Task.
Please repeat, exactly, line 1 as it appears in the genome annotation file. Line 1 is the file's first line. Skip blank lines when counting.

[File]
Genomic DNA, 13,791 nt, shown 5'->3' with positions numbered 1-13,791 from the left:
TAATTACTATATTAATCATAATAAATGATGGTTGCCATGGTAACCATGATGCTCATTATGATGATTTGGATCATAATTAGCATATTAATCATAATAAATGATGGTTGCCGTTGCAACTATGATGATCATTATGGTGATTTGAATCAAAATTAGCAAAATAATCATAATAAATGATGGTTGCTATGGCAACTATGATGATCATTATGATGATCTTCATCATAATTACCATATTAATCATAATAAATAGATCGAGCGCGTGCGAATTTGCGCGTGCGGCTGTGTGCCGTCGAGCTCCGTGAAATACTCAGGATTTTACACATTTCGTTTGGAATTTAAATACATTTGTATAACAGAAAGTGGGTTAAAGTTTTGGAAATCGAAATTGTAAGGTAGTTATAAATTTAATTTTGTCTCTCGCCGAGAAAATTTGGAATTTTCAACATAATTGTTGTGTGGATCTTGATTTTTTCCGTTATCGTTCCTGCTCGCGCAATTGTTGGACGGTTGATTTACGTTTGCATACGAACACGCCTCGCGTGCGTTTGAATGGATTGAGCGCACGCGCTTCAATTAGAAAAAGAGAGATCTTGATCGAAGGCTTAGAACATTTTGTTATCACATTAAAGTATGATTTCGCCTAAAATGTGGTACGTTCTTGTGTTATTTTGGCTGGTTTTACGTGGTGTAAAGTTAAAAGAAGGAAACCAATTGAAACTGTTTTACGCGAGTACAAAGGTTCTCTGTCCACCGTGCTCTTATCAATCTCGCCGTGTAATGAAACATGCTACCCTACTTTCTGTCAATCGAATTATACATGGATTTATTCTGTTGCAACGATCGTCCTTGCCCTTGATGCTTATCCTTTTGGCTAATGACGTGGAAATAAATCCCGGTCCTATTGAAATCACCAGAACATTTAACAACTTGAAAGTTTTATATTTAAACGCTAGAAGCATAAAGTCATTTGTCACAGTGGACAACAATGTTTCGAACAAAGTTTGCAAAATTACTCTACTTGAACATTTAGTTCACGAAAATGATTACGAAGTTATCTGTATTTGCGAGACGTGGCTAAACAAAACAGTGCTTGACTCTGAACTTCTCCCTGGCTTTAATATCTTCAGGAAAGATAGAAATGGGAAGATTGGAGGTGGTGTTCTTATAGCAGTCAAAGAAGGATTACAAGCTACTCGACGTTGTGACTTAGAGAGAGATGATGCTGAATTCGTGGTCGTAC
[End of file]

Genomic DNA, 13,791 nt, shown 5'->3' with positions numbered 1-13,791 from the left: